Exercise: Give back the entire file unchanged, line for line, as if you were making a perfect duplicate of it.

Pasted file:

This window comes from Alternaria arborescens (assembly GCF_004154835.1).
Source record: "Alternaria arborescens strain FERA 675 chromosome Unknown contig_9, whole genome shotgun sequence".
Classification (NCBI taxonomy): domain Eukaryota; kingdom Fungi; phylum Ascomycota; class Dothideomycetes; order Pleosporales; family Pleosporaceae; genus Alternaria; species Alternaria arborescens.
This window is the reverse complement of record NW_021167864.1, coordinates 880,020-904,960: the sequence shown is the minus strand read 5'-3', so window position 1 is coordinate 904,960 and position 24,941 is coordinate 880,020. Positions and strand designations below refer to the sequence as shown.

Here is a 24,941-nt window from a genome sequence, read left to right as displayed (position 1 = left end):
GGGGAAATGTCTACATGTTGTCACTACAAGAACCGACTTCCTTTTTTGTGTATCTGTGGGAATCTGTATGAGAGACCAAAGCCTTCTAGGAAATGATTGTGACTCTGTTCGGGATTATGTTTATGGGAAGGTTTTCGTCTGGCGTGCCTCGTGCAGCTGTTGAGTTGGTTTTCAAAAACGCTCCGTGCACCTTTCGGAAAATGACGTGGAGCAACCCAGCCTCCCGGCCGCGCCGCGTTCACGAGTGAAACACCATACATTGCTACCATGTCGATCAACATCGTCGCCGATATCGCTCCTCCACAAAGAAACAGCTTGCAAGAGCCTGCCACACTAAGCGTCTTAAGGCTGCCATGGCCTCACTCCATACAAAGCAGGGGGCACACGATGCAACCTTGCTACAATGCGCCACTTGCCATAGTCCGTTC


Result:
This window comes from Alternaria arborescens (assembly GCF_004154835.1).
Source record: "Alternaria arborescens strain FERA 675 chromosome Unknown contig_9, whole genome shotgun sequence".
Classification (NCBI taxonomy): domain Eukaryota; kingdom Fungi; phylum Ascomycota; class Dothideomycetes; order Pleosporales; family Pleosporaceae; genus Alternaria; species Alternaria arborescens.
This window is the reverse complement of record NW_021167864.1, coordinates 880,020-904,960: the sequence shown is the minus strand read 5'-3', so window position 1 is coordinate 904,960 and position 24,941 is coordinate 880,020. Positions and strand designations below refer to the sequence as shown.

Here is a 24,941-nt window from a genome sequence, read left to right as displayed (position 1 = left end):
GGGGAAATGTCTACATGTTGTCACTACAAGAACCGACTTCCTTTTTTGTGTATCTGTGGGAATCTGTATGAGAGACCAAAGCCTTCTAGGAAATGATTGTGACTCTGTTCGGGATTATGTTTATGGGAAGGTTTTCGTCTGGCGTGCCTCGTGCAGCTGTTGAGTTGGTTTTCAAAAACGCTCCGTGCACCTTTCGGAAAATGACGTGGAGCAACCCAGCCTCCCGGCCGCGCCGCGTTCACGAGTGAAACACCATACATTGCTACCATGTCGATCAACATCGTCGCCGATATCGCTCCTCCACAAAGAAACAGCTTGCAAGAGCCTGCCACACTAAGCGTCTTAAGGCTGCCATGGCCTCACTCCATACAAAGCAGGGGGCACACGATGCAACCTTGCTACAATGCGCCACTTGCCATAGTCCGTTC